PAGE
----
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Labour have won their battle against Corbyn, but the war won’t end

During the 2016 Brexit referendum, we were told by Vote Leave that leaving the European Union would deliver the biggest blow to the establishment in decades. Indeed, this is how various media outlets reported it in the aftermath. And with the likes of David Cameron and George Osborne falling from power, who could really blame them. But the truth is this the establishment weren’t against Brexit; they were divided on it. And leaving the European Union, aside from being an act of economic self-harm, isn’t going to topple from power the defenders of the status quo: those who actively work to preserve the current economic system that concentrates power and wealth within a fractional minority at the expense of the many. As far as delivering a blow to that establishment goes, no one ever came as close as Jeremy Corbyn. 

Don’t get me wrong: the prospect of a Corbyn government was always a possibility, but it was never a probability. After all, Labour have been battered in the first-past-the-post electoral system since 2010. But to have a Leader of the Opposition who genuinely stood for a radically different vision of economics than the Conservative Party, well, that hasn’t been seen since the 1980s. And with the surprises we’ve endured over the last decade, can you really blame the establishment for, right from the get-go, throwing the kitchen sink at the man who threatened their power? Honestly, if western governments had had that early-on attitude toward the coronavirus, we would have avoided a pandemic altogether. 

I’m not surprised that the Conservative Party enforced a policy of austerity that sent millions into destitution, whilst pedalling the fantasy that it produced GDP growth and reduced the deficit. Or that they held a referendum that led to the brutal murder of an MP and tore this country apart for years, simply to win a few extra seats. I’ve even grown numb at the mass disinformation that Rupert Murdoch continues to print for their benefit.  I expect it from them. It’s who they are. It’s what they do. They do it to keep power and will do anything to crush those who threaten that.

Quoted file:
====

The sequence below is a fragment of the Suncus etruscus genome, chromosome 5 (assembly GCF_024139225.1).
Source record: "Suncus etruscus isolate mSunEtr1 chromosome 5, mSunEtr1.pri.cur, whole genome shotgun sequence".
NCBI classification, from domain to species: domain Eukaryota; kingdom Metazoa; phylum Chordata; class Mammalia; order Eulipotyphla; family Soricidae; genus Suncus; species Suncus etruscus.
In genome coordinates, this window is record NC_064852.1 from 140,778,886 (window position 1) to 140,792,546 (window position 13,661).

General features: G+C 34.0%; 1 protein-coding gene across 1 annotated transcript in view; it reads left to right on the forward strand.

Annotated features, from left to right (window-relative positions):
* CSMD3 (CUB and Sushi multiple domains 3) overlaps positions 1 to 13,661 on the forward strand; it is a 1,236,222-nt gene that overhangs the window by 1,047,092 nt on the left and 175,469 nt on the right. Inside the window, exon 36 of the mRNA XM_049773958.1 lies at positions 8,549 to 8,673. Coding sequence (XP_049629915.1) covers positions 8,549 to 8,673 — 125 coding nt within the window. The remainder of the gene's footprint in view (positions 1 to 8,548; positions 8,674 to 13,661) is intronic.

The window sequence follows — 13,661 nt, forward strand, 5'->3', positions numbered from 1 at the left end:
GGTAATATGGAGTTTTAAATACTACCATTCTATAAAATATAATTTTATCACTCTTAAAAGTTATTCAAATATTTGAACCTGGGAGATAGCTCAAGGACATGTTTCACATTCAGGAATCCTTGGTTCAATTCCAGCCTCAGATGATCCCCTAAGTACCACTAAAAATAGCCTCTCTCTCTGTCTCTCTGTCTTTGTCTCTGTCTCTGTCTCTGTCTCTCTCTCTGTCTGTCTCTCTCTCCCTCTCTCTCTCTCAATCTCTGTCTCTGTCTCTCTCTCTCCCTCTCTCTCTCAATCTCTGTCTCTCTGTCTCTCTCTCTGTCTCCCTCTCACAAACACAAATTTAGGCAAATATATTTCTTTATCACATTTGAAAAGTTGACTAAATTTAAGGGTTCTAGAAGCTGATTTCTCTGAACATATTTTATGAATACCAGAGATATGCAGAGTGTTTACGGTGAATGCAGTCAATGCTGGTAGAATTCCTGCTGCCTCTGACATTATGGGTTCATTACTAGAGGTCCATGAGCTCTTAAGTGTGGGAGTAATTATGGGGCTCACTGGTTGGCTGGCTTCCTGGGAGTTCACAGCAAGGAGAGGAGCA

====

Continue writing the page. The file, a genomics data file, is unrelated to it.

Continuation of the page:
But I am appalled at the Labour Party, who are supposed to be the voice of the majority of people in this country; the way the powerful, centrist wing of the party viciously and relentlessly undermined Jeremy Corbyn’s genuinely social justice-based leadership right from his historic landslide in the party’s elections. I understand that they disagreed with his policies. That’s why we have debates. But after the debate comes the vote, and Jeremy Corbyn won that fair-and-square in 2015. Working to unseat him after that is no less despicable than the Republican Party who refuse to acknowledge Biden as president-elect. 

When Tony Blair won the leadership in 1994, the left of the party accepted that graciously and worked together for the common goal of an end to Tory rule. This was on a different universe to what happened after September 2015. It wasn’t enough to baselessly force another Labour election in 2016 that only gave Corbyn a larger victory; evidence has surfaced that many senior members of the party deliberately worked to prevent a Corbyn victory in 2017. Now, I get that a Corbyn government may not be every Labour MP’s cup-of-tea. But surely, every member of the party that advocates for a fairer society, would prefer a Corbyn government to more of the same rank inequality offered by the Tories? 

But clearly, ensuring his downfall as Leader wasn’t enough. Now that he is just a quiet back-bench MP, the Labour establishment rejoiced the other day at what they saw as a perfect excuse to banish him into the wilderness. Taking to twitter to state a plain and simple fact: Yes, antisemitism is a terrible disease that exists in the Labour Party, that it needs to be dealt with, but that it hasn’t helped that this has been exaggerated by political opponents and the media. Any Labour MP who says they don’t agree with that statement is lying. 

Looking back on the Corbyn movement, I can’t help but draw a resemblance to Bernie Sanders in the US and how the Democratic Party establishment used their power to rig the primary elections in favour of a centrist candidate in 2016. This does not mean that Progress will never come or that their work has been useless. Change takes time. As one of Corbyn’s heroes would say, they can cut all the flowers they want, but they cannot stop the coming of spring. 

Image: Wikimedia Commons

By Adrià Balibrea

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